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Fairfield Financial Mortgage Group, Inc v. James R. Luca


July 25, 2012


The opinion of the court was delivered by: Spatt, District Judge.



The plaintiff, Fairfield Financial Mortgage Group, Inc. ("Fairfield"), a Connecticut corporation, was a residential mortgage lender and broker with a branch office located at 333 Earle Ovington Boulevard, Uniondale, New York ("Fairfield Uniondale Branch"). Shaw Mortgage Group, Inc. ("Shaw"), a New York corporation, was also a residential mortgage broker, with a branch office located at 2550 Hempstead Turnpike, East Meadow, New York ("Shaw East Meadow Branch"). Defendant James Luca ("Luca") is a former employee of both Fairfield and Shaw.

There is no dispute that, in or about April of 2005, Luca commenced employment at Fairfield's Uniondale Branch, and that, as of July of 2006, Luca was employed by Shaw at the Shaw East Meadow Branch. The facts surrounding whether and to what extent Luca owed duties to Fairfield, even while employed by Shaw, are disputed, and are the subject of another litigation currently pending before the Honorable Joanna Seybert, Fairfield Financial Mortgage Group, Inc. v. Luca, et al., 06-CV-5962 (JS)(WDW), referred to by the parties as the "Disloyalty Case".

In the Disloyalty Case, Fairfield alleges that, while employed as a branch manager of Fairfield's Uniondale Branch, Luca breached his fiduciary duty to Fairfield by utilizing Fairfield's resources to divert business to Shaw, as well as other companies he allegedly owned and controlled, and to set up the Shaw East Meadow Branch. Also in the Disloyalty Case, Fairfield asserted a claim directly against Shaw for unfair competition based on the alleged misconduct of Luca and other former employees of the Fairfield Uniondale Branch. On October 19, 2009, a default was entered against Shaw in the Disloyalty Case.

Following Shaw's default in the Disloyalty Case, on August 1, 2011, Fairfield and Shaw entered into an "Agreement and Assignment of Claims", whereby, Shaw assigned to Fairfield "all claims, demands, and causes of action of whatever kind and nature that Shaw has had, now has, or may have against any person or entity, whether based on common law, statute, agreement, or otherwise ("Assigned Claims"), except that this Assignment shall not include any claims Shaw may have against Robert Hilsby, Cynthia, or Steven Hilsby". (Assignment Agreement ¶ 3.) Although the Disloyalty Case is referenced in the Assignment Agreement, and the parties state that they "are desirous of settling the various disputes among them", Fairfield did not release Shaw from the claims asserted against it in the Disloyalty Case. Rather, the consideration for the assignment is the release of a judgment against Shaw by Wells Fargo that Fairfield had obtained through a separate agreement with Wells Fargo; the withdrawal by Fairfield of a subpoena to depose Shaw in the Disloyalty Case, without prejudice to Fairfield's right to renew; and $1,500 payable to Shaw or its attorney within ten days and an agreement by Fairfield to "not execute upon, restrain, or otherwise impair the use of said funds by Shaw" (Assignment Agreement ¶ 9).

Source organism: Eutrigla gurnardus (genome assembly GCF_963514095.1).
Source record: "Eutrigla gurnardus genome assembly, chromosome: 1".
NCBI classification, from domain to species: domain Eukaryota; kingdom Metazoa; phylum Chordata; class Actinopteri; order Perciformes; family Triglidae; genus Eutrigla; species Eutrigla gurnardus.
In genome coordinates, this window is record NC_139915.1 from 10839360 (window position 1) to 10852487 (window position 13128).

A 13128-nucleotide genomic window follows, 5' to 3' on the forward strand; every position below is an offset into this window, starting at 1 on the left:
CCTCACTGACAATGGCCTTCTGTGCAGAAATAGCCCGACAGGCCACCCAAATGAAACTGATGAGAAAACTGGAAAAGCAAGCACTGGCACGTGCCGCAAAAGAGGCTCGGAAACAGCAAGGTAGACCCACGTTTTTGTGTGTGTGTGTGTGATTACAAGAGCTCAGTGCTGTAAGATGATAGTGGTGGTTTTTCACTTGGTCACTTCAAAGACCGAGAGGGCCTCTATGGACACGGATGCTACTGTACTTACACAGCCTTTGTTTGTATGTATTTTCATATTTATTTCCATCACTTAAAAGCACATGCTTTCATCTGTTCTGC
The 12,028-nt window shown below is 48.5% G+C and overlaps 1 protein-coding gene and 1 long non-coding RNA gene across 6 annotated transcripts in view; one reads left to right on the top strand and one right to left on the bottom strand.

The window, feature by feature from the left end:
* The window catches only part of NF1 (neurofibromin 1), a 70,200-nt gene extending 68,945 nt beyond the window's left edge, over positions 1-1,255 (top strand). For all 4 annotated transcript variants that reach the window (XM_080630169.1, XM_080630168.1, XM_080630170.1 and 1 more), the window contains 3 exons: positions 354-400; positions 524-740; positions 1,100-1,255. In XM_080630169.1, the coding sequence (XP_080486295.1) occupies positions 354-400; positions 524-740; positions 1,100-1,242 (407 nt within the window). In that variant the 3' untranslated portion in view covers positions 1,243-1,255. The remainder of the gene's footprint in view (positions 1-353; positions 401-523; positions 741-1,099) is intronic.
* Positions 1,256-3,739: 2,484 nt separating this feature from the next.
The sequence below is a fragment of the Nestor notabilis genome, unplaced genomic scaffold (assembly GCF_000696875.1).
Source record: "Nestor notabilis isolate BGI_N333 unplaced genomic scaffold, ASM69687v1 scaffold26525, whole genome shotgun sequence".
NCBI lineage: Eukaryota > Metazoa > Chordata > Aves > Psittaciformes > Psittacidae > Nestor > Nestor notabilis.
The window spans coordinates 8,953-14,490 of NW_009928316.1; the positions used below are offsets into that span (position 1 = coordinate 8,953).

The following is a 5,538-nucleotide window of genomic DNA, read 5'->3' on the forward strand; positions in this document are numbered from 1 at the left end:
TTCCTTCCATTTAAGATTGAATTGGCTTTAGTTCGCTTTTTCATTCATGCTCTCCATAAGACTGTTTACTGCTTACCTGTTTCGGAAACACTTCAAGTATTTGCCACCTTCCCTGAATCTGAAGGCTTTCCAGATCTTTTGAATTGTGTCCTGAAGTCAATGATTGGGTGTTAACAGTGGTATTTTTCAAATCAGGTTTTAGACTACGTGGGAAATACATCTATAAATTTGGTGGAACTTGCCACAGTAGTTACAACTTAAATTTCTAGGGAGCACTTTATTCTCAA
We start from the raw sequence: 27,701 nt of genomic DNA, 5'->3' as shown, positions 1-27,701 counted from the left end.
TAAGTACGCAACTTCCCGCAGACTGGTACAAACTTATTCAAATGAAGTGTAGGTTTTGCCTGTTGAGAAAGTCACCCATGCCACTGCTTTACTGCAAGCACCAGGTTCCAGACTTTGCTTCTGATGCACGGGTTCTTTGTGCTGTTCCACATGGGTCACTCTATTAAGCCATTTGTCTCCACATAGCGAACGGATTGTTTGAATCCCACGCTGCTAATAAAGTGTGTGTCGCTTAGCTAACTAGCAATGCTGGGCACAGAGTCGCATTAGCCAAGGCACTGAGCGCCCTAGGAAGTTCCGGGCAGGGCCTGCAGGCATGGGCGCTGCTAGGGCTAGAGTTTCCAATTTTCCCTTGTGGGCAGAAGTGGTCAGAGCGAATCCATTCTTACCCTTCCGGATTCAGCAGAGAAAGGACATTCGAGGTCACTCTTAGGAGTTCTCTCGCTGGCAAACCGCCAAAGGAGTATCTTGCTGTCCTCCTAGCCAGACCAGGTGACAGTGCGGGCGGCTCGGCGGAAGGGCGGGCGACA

The Assignment Agreement was executed by Charles Levesque, the CEO and President of Fairfield, and Robert Hilsby ("Hilsby"), the Executive Vice-President of Shaw. Subsequently, counsel for Fairfield, Michael A. Haskel, issued a check to Hilsby for $1,500 from his escrow account in satisfaction of Fairfield's payment obligation in the Assignment Agreement ("the escrow check").

According to Luca, after Hilsby entered into the Assignment Agreement, on August 23, 2011, he and Hilsby entered in to a "Release and Hold Harmless Agreement", whereby Hilsby "authorize[d]" Luca to accept a $1,500 check, and Luca "authorize[d]" the $1,500 check to be deposited in his account. The check that was the subject of this agreement purportedly was the $1,500 escrow check written from Haskel's escrow account. Luca contends that the "Release and Hold Harmless Agreement" was related to an earlier "Hold Harmless Agreement" that he and Hilsby signed on December 1, 2008 (collectively the "Hold Harmless Agreements"). In the Hold Harmless Agreement, Luca and Hilsby both agreed to "indemnify and hold harmless" the other "from any losses, liability or litigation arising from any financial business dealings and/or any litigation . . . prior to and/or following the business close of December 1, 2008".

On August 5, 2011, Fairfield commenced this action as the assignee of Shaw's claims against Luca and the other above-named defendants, alleging that they engaged in a fraudulent scheme to defraud third parties involved in residential loan transactions and to divert Shaw's business to companies allegedly owned and controlled by Luca in violation of the Racketeer Influenced and Corrupt Organizations Act of 1970, 18 U.S.C. §§ 1961-1968 ("RICO") and New York state law.